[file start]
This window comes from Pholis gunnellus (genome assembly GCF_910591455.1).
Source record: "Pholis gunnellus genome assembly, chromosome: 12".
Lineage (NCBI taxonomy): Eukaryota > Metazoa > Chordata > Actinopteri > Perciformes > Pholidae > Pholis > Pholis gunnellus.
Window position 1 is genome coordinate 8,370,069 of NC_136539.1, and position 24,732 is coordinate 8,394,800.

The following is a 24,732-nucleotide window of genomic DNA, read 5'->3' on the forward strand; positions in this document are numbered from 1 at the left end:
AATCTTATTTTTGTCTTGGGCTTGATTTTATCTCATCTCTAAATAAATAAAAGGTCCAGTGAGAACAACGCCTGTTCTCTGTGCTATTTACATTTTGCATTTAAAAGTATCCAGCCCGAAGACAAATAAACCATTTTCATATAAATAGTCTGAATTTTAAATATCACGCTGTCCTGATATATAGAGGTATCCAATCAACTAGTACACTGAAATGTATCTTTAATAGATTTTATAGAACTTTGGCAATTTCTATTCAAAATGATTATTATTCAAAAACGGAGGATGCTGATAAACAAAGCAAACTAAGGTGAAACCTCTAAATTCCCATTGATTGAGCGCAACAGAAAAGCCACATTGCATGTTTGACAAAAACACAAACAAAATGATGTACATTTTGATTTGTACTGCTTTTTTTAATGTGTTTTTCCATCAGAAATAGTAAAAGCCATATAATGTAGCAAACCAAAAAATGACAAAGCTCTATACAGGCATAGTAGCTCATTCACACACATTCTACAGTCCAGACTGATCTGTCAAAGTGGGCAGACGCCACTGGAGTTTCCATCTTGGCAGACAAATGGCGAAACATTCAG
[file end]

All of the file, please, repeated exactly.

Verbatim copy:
This window comes from Pholis gunnellus (genome assembly GCF_910591455.1).
Source record: "Pholis gunnellus genome assembly, chromosome: 12".
Lineage (NCBI taxonomy): Eukaryota > Metazoa > Chordata > Actinopteri > Perciformes > Pholidae > Pholis > Pholis gunnellus.
Window position 1 is genome coordinate 8,370,069 of NC_136539.1, and position 24,732 is coordinate 8,394,800.

The following is a 24,732-nucleotide window of genomic DNA, read 5'->3' on the forward strand; positions in this document are numbered from 1 at the left end:
AATCTTATTTTTGTCTTGGGCTTGATTTTATCTCATCTCTAAATAAATAAAAGGTCCAGTGAGAACAACGCCTGTTCTCTGTGCTATTTACATTTTGCATTTAAAAGTATCCAGCCCGAAGACAAATAAACCATTTTCATATAAATAGTCTGAATTTTAAATATCACGCTGTCCTGATATATAGAGGTATCCAATCAACTAGTACACTGAAATGTATCTTTAATAGATTTTATAGAACTTTGGCAATTTCTATTCAAAATGATTATTATTCAAAAACGGAGGATGCTGATAAACAAAGCAAACTAAGGTGAAACCTCTAAATTCCCATTGATTGAGCGCAACAGAAAAGCCACATTGCATGTTTGACAAAAACACAAACAAAATGATGTACATTTTGATTTGTACTGCTTTTTTTAATGTGTTTTTCCATCAGAAATAGTAAAAGCCATATAATGTAGCAAACCAAAAAATGACAAAGCTCTATACAGGCATAGTAGCTCATTCACACACATTCTACAGTCCAGACTGATCTGTCAAAGTGGGCAGACGCCACTGGAGTTTCCATCTTGGCAGACAAATGGCGAAACATTCAG